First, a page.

Fish, Wildlife and Parks is developing rules to help landowners get a tax break if they provide access to public lands.
At Thursday's meeting in Helena, the FWP Commission approved draft rules outlining which landowners can qualify for a $500 state tax break if they allow access to otherwise inaccessible public land. The rules will now go out for public comment.
Alan Charles, FWP coordinator of landowner and sportsman relations, said FWP tried to build rules with a simple, clear process to avoid confusion.
Landowners must enter into a contract with FWP that lists the land they own, the access point and travel route, and the public land that the public gains access to.
A landowner could receive up to $2,000 worth of tax credits, depending on how many access points he can provide to different state lands.
The landowner can designate the mode of travel, such as motorized, horse or foot-travel only, but foot-travel only is limited to a distance of a half-mile.
If the state land being accessed is an allotment, a private landowner gets credit only if he also owns the allotment.
In addition to access, landowners must also allow public hunting on their land to qualify.
A law passed by the 2013 Legislature mandates many of these conditions and had bipartisan support because both sportsmen and landowners get something out of it. Other legislation that attempted to address public land access, such as the corner-crossing bill, wasn't successful.
The bill was about improving public access. So as part of the give-and-take of politics, a clause was added that disqualified any landowner that restricted public hunting on their own land in favor of commercial hunting or outfitters.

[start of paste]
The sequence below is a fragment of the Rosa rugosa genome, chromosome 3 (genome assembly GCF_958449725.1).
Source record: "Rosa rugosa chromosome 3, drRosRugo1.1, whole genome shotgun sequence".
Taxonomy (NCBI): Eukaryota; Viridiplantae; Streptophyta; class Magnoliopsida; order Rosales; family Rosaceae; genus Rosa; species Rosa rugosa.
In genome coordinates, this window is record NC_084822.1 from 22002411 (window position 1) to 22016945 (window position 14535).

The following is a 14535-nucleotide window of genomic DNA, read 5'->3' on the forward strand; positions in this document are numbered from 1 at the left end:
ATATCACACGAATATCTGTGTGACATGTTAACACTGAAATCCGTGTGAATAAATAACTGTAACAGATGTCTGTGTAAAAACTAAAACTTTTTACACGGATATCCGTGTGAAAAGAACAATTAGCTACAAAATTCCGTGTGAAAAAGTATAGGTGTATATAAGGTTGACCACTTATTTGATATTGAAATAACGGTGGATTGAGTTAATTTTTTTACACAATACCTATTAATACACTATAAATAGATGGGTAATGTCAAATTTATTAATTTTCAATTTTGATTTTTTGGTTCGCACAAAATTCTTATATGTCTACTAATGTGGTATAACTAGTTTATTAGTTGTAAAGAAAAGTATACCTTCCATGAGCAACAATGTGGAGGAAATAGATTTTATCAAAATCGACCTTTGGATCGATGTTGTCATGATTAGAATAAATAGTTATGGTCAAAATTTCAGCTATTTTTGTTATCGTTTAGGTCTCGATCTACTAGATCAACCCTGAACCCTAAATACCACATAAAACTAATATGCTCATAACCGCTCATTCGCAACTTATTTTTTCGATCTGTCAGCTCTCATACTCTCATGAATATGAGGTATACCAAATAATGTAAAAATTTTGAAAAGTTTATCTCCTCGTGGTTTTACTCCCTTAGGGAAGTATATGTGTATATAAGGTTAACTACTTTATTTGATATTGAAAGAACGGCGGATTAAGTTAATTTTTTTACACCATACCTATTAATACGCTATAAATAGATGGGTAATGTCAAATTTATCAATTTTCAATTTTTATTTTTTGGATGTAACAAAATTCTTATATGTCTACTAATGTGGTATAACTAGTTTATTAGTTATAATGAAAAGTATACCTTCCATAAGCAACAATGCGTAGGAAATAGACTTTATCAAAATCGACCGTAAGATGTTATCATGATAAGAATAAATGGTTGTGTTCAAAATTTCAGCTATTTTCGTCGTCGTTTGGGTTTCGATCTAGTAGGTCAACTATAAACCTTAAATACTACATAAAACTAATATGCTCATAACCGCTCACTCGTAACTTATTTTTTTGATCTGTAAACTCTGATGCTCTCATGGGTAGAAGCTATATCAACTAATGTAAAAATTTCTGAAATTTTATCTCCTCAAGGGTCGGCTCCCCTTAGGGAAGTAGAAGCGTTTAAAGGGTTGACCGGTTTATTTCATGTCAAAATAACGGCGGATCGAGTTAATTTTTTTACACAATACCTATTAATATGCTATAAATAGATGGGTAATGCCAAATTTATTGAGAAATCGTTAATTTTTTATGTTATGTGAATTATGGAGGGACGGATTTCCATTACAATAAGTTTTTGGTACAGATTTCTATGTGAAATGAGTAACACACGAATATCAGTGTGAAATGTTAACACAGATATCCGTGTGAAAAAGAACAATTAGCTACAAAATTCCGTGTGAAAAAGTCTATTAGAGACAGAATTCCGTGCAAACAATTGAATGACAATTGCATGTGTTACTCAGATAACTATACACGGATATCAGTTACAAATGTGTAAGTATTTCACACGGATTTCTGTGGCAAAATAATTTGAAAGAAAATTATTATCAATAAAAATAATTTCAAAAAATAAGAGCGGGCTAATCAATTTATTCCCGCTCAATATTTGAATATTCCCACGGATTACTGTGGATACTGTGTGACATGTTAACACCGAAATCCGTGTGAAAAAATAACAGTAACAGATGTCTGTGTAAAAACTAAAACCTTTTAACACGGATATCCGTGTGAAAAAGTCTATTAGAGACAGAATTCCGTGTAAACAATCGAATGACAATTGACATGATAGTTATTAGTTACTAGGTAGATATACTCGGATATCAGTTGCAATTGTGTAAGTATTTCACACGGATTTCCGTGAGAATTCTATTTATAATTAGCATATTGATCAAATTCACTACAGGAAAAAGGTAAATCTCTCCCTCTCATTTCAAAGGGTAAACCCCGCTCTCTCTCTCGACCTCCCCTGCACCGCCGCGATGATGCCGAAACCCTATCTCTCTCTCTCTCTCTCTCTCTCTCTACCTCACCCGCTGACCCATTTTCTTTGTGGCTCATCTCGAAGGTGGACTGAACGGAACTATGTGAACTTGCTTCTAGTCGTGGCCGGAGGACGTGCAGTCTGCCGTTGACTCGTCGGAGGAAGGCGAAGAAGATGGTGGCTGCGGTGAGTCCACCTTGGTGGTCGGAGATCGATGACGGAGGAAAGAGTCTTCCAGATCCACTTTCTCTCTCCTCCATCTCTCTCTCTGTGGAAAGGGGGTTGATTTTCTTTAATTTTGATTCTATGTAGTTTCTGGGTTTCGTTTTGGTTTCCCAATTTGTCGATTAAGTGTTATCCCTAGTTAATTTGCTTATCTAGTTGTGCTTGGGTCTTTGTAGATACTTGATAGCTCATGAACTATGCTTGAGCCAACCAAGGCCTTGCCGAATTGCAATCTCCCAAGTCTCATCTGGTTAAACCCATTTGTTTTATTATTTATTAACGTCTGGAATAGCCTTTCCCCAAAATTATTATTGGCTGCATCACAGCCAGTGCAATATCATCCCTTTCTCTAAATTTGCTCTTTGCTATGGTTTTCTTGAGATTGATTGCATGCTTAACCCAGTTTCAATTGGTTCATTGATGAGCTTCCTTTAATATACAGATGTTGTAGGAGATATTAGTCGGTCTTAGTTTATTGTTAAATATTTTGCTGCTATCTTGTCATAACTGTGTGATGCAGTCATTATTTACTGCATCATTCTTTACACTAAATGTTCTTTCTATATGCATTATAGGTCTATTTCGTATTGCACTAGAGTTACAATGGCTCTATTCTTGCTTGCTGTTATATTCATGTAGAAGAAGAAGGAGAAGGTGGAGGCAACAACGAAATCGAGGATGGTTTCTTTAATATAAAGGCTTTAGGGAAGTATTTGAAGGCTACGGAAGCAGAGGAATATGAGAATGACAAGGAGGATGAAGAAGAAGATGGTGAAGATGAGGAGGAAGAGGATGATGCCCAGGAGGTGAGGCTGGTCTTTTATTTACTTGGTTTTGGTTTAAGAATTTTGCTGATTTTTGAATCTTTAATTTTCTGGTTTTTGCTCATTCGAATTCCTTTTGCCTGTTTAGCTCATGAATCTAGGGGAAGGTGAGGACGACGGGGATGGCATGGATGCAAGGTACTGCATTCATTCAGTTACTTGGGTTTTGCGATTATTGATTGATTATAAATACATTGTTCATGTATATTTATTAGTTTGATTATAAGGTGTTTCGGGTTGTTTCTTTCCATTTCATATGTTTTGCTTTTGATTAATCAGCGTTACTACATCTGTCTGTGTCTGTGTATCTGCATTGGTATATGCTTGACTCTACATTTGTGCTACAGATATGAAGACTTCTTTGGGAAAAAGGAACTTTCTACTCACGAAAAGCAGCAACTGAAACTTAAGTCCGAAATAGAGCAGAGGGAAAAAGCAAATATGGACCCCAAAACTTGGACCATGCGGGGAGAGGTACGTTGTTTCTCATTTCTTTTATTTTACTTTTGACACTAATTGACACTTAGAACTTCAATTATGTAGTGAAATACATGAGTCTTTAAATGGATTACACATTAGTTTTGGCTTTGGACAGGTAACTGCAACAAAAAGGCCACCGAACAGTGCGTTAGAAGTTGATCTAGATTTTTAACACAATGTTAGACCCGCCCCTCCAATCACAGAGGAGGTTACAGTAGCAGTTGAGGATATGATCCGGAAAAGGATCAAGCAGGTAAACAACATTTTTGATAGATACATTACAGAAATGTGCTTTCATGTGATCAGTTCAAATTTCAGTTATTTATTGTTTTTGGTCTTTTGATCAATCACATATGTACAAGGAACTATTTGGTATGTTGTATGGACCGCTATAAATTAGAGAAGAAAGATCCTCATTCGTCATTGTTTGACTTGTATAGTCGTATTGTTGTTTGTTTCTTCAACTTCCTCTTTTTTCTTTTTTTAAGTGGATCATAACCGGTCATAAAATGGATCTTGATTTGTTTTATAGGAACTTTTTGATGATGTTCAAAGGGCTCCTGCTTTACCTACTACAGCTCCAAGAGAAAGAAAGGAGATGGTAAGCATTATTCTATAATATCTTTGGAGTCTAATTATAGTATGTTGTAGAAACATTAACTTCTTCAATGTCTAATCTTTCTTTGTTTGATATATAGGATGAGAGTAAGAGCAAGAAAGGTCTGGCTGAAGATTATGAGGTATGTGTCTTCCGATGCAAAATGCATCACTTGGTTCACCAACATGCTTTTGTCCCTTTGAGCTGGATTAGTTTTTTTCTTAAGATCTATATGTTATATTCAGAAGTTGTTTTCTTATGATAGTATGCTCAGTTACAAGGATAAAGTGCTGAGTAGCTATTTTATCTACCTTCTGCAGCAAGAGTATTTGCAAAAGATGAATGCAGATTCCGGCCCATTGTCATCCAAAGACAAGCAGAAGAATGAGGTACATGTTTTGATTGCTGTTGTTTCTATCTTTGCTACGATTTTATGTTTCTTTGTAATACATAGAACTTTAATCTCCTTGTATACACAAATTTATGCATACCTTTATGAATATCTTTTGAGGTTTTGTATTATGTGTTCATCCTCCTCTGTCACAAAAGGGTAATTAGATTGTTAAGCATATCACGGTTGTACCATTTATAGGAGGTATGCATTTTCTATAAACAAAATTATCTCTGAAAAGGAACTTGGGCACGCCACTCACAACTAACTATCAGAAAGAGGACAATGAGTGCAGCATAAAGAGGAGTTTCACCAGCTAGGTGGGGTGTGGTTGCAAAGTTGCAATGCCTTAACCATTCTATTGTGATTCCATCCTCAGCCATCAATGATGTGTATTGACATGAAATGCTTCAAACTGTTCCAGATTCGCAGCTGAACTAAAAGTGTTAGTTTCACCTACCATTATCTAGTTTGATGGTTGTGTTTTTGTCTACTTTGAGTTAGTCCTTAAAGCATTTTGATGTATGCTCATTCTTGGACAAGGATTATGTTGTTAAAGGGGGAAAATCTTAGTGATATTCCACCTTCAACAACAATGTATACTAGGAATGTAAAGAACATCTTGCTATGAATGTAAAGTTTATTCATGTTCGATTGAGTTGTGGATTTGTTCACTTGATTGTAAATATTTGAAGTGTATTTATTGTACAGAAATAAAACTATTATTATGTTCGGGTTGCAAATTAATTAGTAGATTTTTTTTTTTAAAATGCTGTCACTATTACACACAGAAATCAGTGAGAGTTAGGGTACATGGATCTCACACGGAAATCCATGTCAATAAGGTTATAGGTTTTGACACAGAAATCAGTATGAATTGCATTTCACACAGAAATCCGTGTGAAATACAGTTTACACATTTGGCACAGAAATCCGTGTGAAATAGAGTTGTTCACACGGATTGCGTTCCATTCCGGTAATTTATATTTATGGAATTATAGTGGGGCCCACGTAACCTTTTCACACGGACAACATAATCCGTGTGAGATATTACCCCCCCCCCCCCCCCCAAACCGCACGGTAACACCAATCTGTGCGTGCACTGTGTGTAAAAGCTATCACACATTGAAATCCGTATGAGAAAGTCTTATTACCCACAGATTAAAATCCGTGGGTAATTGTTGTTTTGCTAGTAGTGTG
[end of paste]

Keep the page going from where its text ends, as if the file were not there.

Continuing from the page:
Commissioner Richard Stuker of Chinook said he would like to see that changed.
“I would hope the statute would be changed in the future if it meant opening up larger chunks of land,” Stuker said.
The rules don't apply only during hunting season. Access routes must be open for the majority of the year for a landowner to get credit.
However, FWP built in an option allowing landowners to close access in the case of environmental concerns, such as the threat of wildfire, or when moving livestock.
Reasonable restrictions are allowed as long as three criteria are met: FWP is given 24-hours notice, signs are posted on-site, and the restriction doesn't last any longer than seven days.
Land that is enrolled in any other FWP compensation program, such as block management, is not eligible for a tax break.
The public comment period will be open until Dec. 27. The law kicks in on Jan. 1 and sunsets in 2018.
Charles said the final rule would be published in February so that landowners would have time to apply by March 15. Contracts will be awarded by May 15.
During public comment, Mule Deer Federation spokesman Marshall Johnson said he recently drove around Montana with a map and found that around 65 percent of public land was inaccessible. So his group endorsed the plan as a way to increase access.
That was echoed by Joe Perry, who spoke for the Montana Sportsman's Alliance.
“We have been under pressure to reduce fee title purchases in favor of short-term easements, but no matter what criteria you set, short-term easements don't shake out,” Perry said. “This is a solution-based approach. If we can't have permanent easements, it's one of the few places we will bend.”